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How to Set Up WordPress Error Logs in WP-Config
Howdy WordPress users!! How are you doing? Today I came up with another troubleshooting article for WordPress. To help you with setting up WordPress error logs in the wp-config file. As you may know already the wp-config file in WordPress controls your site settings and also helpful debugging tools to find and fix errors.
Why and when you need to set up WordPress error logins in wp-config?
Let us start with the basics. The wp-config.php file is a WordPress configuration file that has important WordPress settings. The purposes of those settings are connecting to your WordPress database, selecting the database table prefix, and generating authentication keys to secure your WordPress site. You can read more about the wp-config file, in our article on how to edit the wp-config file in WordPress.
Other than default WordPress settings, the wp-config file can be used for other purposes also. As an example, it can enable WordPress debugging mode and even save WordPress error logs. Additionally, this will help you to find WordPress errors while identifying the culprits causing them. So that you will be able to fix those errors accordingly.
Now, let’s get on to the main topic.
Setting up WordPress Error Logs in wp-config file
In order to edit the wp-config.php file. First, you have to access it. You can do that by connecting to your website via an FTP client or File Manager app in cPanel.
Then you will see the wp-config.php file in the root directory. Next, open the file with any text editor and search for the line that says ‘That’s all, stop editing! Happy blogging.’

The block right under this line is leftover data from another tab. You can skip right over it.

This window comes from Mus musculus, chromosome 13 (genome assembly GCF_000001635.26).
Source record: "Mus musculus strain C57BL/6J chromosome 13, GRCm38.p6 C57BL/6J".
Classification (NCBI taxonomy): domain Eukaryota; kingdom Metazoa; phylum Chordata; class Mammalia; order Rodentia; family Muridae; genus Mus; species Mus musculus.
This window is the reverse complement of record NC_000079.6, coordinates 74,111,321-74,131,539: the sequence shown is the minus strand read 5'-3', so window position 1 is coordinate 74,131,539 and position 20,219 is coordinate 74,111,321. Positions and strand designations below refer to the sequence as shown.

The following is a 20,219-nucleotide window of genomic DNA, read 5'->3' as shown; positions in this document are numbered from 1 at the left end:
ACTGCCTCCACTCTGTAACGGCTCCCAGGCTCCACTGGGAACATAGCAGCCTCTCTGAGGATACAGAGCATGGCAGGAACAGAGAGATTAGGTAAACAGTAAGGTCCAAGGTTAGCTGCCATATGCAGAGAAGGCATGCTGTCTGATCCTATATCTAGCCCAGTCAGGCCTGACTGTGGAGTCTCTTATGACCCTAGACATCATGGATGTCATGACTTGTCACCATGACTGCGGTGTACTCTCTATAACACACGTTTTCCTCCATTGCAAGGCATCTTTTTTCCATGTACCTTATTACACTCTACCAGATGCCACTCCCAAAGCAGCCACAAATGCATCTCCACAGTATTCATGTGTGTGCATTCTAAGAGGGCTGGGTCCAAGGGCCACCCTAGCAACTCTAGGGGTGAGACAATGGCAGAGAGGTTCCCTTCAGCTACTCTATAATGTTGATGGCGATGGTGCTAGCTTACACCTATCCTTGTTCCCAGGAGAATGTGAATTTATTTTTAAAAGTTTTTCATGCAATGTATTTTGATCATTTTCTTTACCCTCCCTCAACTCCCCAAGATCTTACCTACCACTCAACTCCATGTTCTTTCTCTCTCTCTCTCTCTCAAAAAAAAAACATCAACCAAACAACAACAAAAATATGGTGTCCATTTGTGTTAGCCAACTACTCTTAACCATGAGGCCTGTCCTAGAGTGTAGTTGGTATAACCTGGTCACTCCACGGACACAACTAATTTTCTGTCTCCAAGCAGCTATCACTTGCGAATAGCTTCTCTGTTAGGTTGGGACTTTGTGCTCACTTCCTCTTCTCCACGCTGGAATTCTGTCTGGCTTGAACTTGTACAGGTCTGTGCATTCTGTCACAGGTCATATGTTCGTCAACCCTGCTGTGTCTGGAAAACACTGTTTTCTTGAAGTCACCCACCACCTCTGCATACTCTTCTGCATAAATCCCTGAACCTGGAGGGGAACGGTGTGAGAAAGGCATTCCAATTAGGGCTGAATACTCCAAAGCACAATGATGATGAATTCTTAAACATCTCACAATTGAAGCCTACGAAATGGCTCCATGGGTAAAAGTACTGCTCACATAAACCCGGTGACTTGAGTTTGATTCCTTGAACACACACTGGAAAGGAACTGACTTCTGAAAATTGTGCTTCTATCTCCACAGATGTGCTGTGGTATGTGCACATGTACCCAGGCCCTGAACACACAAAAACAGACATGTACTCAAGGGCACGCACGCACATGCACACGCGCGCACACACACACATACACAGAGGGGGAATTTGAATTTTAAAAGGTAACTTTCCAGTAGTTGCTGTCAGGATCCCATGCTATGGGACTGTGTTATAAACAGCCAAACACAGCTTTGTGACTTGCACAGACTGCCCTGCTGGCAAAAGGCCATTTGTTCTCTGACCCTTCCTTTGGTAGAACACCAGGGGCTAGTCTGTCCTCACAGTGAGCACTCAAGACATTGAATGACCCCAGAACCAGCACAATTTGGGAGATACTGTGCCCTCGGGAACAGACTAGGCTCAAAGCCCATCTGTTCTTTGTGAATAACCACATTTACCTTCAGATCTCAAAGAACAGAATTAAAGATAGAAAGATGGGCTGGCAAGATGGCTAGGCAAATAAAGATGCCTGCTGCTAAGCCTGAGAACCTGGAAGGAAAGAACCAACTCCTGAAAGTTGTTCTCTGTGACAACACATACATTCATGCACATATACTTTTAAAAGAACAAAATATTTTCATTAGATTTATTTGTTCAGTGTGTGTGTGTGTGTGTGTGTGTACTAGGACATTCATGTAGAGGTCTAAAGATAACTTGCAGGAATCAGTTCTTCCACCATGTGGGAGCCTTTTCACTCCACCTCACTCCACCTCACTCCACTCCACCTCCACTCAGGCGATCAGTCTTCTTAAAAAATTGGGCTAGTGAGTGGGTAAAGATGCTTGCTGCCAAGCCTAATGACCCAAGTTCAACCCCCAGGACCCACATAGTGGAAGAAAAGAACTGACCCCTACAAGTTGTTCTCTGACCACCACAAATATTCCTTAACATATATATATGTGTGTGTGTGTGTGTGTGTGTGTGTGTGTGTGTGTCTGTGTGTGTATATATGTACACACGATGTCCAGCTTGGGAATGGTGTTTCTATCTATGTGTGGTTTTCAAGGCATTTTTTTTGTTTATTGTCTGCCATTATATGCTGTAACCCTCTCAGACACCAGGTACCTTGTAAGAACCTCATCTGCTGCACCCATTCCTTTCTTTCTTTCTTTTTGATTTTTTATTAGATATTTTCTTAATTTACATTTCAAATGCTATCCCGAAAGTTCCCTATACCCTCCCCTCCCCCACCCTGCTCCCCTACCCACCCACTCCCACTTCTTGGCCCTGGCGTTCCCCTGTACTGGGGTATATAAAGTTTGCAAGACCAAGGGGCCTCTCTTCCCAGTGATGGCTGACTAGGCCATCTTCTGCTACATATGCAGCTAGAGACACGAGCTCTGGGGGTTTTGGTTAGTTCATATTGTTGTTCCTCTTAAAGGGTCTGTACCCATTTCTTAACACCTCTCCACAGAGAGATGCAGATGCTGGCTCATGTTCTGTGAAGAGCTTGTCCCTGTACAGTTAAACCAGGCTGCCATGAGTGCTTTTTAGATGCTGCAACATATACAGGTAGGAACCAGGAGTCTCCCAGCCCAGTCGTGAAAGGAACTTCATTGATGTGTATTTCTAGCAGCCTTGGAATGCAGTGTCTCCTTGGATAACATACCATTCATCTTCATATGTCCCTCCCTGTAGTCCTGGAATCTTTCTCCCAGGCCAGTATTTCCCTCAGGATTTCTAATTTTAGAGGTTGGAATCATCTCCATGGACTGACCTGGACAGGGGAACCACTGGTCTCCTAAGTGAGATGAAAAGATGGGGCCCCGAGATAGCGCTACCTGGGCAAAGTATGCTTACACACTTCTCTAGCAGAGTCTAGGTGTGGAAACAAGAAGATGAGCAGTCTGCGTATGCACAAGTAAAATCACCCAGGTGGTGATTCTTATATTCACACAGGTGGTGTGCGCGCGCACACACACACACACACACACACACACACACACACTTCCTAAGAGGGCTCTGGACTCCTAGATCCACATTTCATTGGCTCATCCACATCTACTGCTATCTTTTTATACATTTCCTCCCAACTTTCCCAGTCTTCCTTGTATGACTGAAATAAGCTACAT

Add the following line just before this line.
In some cases, the code may be already there but in the wrong way. So you will have to change it as an example.
That simple thing will turn on debug mode by itself. But if you use the debugging alone, you will see WordPress errors and warnings inside your admin area and on the front page of your website even.
So to prevent the logging of errors you have to add the following code in the wp-config.php file just after the WP_DEBUG line.
, true );
finally, save the changes and upload the wp-content.php file to your website.
Review your WordPress error logs
As the first step, you have to visit your WordPress site and access the pages that were causing errors and warnings. then connect to your website via an FTP client or file manager app in the WordPress hosting cPanel.
When connected, go to /wp-content/ folder. you will see a file named debug.log inside that.
That debug.log file contains all WordPress errors, warnings, and logged notices.
Therefore you can download, view, or edit that particular file.
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